Since their inception 20 years ago The Remote Viewers have released 14 albums of genre-defying music that melds free-improvisation with song form and suite-like compositions, and they conjure up an overall feeling of listening to a soundtrack to an as yet unmade film.
The group has been a mutable beast over the years, but saxophonists Adrian Northover and David Petts have been present as core members throughout. They are joined in the trio version of the group by John Edwards, whose energy and inventiveness on the double bass never fails to impress.
They have a new CD called Last Man in Europe that is released to coincide with this tour, and will be playing all new compositions on the night.
Peter Pick: saxophone Ade Fettucini: guitar / clarinet Tom Roberts: bass James Parsons: drums
The Wildcard Quartet
Gus Garside: double bass Clive Craske: percussion Al Strachan: cornet / electronics Monty Oxymoron: piano / drums
Jennifer Allum is a violinist specialising in improvised and new music. Based in London, Allum studied at York and Goldsmith’s universities, and was a long time attendee of Eddie Prevost’s weekly Friday night workshops. She has a few recordings available, all on Matchless Recordings, the most recent of which was a duo with cellist Ute Kanngiesser, which was recorded in the Bell Tower of Hackney. http://www.jenniferallum.info/
David Toop is a musician, author, professor and Chair of Audio Culture and Improvisation at London College of Communication.
He has published five books including Ocean of Sound, Rap Attack and Sinister Resonance. His first album, ‘New and Rediscovered Musical Instruments’, was released on Brian Eno’s Obscure label in 1975 and he has collaborated with artists ranging from John Latham, Bob Cobbing, Carlyle Reedy and Ivor Cutler to Rie Nakajima, Evan Parker, Max Eastley and Akio Suzuki.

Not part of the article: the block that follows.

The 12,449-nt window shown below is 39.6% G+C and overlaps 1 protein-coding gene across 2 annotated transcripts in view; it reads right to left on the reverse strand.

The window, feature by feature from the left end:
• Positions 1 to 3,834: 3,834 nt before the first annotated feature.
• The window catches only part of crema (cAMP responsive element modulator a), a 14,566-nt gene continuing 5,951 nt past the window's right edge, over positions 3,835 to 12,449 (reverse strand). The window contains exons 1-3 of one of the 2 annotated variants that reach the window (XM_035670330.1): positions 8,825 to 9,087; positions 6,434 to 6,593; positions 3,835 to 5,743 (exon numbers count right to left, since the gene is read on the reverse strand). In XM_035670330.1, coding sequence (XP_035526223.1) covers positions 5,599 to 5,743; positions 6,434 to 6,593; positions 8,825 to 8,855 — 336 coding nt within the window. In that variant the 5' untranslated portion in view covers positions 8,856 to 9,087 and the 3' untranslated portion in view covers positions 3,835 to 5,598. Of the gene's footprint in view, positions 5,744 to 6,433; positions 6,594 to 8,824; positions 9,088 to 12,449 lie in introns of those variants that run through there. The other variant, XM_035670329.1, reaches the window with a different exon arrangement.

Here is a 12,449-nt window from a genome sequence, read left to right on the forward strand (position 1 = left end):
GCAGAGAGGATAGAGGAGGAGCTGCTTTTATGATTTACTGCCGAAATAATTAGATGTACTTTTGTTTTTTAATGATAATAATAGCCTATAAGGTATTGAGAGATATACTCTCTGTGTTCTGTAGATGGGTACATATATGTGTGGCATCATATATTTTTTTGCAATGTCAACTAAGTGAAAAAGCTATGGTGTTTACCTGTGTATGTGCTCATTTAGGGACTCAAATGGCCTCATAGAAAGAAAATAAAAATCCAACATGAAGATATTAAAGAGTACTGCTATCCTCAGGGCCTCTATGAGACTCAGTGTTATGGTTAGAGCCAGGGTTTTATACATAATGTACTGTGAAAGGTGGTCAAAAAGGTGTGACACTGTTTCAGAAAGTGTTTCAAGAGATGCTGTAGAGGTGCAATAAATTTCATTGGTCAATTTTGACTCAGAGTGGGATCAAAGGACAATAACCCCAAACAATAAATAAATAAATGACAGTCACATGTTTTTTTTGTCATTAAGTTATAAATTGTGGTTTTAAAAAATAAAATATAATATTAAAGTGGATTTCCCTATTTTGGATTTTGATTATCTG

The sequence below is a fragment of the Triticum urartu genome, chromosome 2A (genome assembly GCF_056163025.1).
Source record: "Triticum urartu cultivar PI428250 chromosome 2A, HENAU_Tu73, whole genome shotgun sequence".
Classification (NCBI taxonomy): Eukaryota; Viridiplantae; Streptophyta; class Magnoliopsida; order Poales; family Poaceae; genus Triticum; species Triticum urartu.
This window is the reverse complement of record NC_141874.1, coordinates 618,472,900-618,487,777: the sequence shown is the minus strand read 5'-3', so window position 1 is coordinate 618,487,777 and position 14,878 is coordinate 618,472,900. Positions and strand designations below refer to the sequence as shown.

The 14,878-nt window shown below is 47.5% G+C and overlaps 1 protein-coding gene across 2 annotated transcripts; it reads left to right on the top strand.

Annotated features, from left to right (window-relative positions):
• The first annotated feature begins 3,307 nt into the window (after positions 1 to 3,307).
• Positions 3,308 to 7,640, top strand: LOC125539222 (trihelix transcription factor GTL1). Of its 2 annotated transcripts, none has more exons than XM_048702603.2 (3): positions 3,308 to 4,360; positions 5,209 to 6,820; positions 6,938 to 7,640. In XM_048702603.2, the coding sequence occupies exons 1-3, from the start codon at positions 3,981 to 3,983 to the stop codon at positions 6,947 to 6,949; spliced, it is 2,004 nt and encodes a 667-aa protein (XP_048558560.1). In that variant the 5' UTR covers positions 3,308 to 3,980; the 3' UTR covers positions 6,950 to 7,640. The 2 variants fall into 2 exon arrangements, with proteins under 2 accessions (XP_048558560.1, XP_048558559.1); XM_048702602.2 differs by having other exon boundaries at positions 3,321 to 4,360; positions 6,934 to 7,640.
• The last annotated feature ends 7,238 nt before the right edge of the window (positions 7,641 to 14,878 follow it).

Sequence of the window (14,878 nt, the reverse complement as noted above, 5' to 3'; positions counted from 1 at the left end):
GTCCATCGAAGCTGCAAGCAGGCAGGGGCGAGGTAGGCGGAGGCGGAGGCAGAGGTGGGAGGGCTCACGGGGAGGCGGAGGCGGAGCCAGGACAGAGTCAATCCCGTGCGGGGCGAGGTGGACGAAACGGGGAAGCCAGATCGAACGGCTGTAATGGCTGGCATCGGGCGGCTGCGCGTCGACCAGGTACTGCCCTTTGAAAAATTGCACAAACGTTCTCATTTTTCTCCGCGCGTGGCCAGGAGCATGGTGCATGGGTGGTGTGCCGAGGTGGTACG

Diana Policarpo is a visual artist and free composer based in London and Lisbon working in drawing, score, sculpture, performance and multi-channel sound installation.
Her work investigates power relations, popular culture and gender politics, juxtaposing the rhythmic structuring of sound as a tactile material within the social construction of esoteric ideology.
She creates performances and installations to examine experiences of vulnerability and empowerment associated with acts of exposing oneself to the capitalist world.
As well as working on solo projects she often collaborates and has recently made live performances with Scratch Orchestra, Hákarl, Áine O’Dwyer, AAS, Cabiria, Erinyes and The Orchestra of Futuristic Noise Intoners.
Hákarl is the solo project of musician/writer/moaner Kev Nickells. Professionally he does something or other to do with computers, whilst moonlighting as cyber janitor for Bang the Bore. A hired improv gun in the UK scene, musically situated somewhere in the region of late-period Alfred Schnittke and the free-jazz of Albert Ayler. Easily wound-up, which doesn’t necessarily make his time-keeping any good. Hákarl is interested in exceptionally long gigs (viz., disestablishing material-fetish music) and has played with Diana in a couple of these in London and Brighton.
Tania Chen and Ingrid Plum
“Some Like it Hot” is a music theater piece by Tania Chen with electronics by Ingrid Munk Plum & Tania Chen
TANIA & INGRID
as did Marilyn Monroe
Some Like it Hot flirts with universal thoughts on beauty, senses, sensory pleasure in all its glamour, darkness, erotic and seductive power through time, sound, words, visual imagery.